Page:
Lifting Sets Faq – Understanding Fitness Lingo

If you are a newbie and are searching through books or
reading web pages on the internet there are often many fitness terms (fitness
lingo) that you will come across that you may not understand.  So
today I am going to explain what some of the most common fitness terms mean regarding the different types of weight  lifting sets.
If you are a fitness veteran then this post is obviously not
for you, this blog post is meant to clear up some terms for people just
starting out who either don’t know what these terms mean, or use these
techniques of training these terms represent but just did not know what it was
called. So here are some terms you will come across very often in your muscle building journey….
Kirill Chayka Greek god aesthetics, type of sets to build muscle
Kirill Chayka Greek God Aesthetics
Photo From his FB:
Learn the different types of sets to use for Greek god like muscle growth.

Popular lifting

A set – This refers
to the amount of repetitions of a particular exercise you will do without
taking a break. For  example if you are
doing bicep curls if you do 10 repetitions of the curling motion without a
break between the reps then you stop at 10 because you could not lift anymore
or were really struggling, that is your first set. You take a short break and
you might do another set of 10 reps. for that particular workout you could end
up doing 4 sets of 10 bicep curling repetitions.
Warm-up Sets
warm-up sets are sets done with a lighter weight before you start your actual
exercise so that you get the blood flowing to your target muscle, and loosen up
your joints so that you don’t injure yourself. You do not do warm up sets to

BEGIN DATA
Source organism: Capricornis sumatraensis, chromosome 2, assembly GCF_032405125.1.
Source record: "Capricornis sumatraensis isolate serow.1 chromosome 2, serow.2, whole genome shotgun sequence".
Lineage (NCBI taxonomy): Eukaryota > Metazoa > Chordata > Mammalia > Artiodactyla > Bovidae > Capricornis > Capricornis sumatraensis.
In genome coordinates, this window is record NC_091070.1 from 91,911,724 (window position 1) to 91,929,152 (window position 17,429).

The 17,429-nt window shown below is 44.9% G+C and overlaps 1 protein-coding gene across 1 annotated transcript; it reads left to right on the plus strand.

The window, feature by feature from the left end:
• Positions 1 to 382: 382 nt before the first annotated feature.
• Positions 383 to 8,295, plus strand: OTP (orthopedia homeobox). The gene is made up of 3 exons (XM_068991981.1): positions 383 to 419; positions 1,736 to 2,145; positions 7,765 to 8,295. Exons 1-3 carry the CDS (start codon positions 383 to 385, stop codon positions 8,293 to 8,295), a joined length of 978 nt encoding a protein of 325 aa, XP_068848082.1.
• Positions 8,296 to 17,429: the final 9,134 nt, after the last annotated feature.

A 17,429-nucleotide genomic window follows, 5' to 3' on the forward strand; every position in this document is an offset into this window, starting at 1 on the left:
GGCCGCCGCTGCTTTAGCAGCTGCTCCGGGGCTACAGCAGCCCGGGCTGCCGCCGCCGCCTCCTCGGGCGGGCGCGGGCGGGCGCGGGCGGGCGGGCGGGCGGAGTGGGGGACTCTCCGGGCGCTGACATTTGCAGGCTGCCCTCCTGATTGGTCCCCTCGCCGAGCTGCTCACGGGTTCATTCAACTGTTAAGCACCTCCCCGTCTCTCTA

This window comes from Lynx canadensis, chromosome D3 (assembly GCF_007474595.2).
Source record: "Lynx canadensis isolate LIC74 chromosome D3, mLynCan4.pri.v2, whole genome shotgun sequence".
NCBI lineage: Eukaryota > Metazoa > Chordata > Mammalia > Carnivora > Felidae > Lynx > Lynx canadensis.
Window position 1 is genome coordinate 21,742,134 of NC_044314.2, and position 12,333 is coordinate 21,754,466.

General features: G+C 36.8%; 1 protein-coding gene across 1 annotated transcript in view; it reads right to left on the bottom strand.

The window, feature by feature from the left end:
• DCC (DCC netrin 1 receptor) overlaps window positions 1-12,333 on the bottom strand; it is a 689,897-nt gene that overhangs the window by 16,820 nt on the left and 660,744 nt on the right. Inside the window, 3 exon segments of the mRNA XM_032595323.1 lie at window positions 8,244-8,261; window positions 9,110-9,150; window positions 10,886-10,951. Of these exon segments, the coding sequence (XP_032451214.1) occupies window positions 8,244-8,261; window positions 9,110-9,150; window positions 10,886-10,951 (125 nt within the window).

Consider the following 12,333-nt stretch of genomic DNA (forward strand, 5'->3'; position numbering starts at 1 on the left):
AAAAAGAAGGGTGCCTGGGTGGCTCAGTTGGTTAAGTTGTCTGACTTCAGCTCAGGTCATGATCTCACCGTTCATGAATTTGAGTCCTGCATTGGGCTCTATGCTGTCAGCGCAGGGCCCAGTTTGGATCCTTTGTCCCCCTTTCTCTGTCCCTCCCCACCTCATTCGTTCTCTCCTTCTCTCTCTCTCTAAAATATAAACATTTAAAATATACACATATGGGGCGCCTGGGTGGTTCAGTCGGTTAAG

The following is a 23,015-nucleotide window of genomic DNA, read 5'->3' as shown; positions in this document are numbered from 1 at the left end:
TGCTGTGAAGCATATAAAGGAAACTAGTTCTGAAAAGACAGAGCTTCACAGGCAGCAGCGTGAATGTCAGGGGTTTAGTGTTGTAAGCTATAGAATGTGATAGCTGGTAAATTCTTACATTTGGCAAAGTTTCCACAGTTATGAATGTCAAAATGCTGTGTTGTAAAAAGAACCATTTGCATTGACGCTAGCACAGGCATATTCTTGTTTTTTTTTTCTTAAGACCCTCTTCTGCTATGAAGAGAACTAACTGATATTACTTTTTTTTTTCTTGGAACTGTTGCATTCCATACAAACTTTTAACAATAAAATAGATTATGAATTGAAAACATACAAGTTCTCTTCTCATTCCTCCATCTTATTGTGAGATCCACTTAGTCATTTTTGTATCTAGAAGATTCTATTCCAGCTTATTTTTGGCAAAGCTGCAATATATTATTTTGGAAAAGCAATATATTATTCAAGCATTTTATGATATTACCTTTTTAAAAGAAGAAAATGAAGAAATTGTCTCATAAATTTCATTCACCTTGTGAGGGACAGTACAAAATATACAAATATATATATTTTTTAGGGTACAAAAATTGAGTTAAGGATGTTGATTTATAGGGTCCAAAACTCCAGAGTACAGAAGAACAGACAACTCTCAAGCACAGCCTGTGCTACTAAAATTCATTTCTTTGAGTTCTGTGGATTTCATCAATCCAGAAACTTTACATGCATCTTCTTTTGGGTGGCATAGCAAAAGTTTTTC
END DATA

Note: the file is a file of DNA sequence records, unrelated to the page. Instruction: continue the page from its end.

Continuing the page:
failure but you can increase the weight a little with each warm up set.
A super set – a
super set is when you do two sets one after the other without taking a break
between them.
A circuit – A circuit
is when you do 3 sets or more following each other without taking a break
between the sets. (These sets usually target different muscles groups of course
otherwise you would not be able to handle it)
Pyramid Set – are
sets in which you go from a lighter weight with higher number of reps to
heavier weight with a lower number of reps with each set. Reverse pyramid sets
the opposite of pyramid sets.
A drop set – this
is a set performed using a lower weight used to continue a workout after
failure is reached at a higher weight. For example if you are using a 30kg
dumbbell for doing the bicep curl for the first set then you decrease the
weight to 25kg for the second set and 20 kg for the third set. One way to do
drop sets is to do each set till failure or you could just drop the weight and
increase the number of reps in each set. A drop set may also be referred to as
a strip set when you keep stripping
plates of the bar with each weight decrease, or running the rack.
Forced Reps
these are done straight after reaching failure with the aid of a partner/spotter
to assist you in lifting the weight, they should assist you as little as
possible, just knowing someone is there is often good enough to make you think
they are actually helping you a lot which motivates to push even more and
actually get the most out of those forced reps.
Negative Reps
Are when a partner helps you lift an extremely heavy weight but you have to
control it down by yourself, or you use both legs or ups to lift a heavy weight
up but only use one to bring it down another method is when you lift a weight
up fast and bring it down slow and controlled.
Giant Set – When
a single muscle group is targeted using 4 sets of different exercises one after
the other with little to no rest time between the sets to reach failure, when
muscle fatigue is reached mid set the weight is dropped to a lower weight and
the workout continues.
Most of these more complex types of training sets are used
to shock your muscles into more growth and are often done by experienced lifters;
they should not be done often but only used as methods to break through

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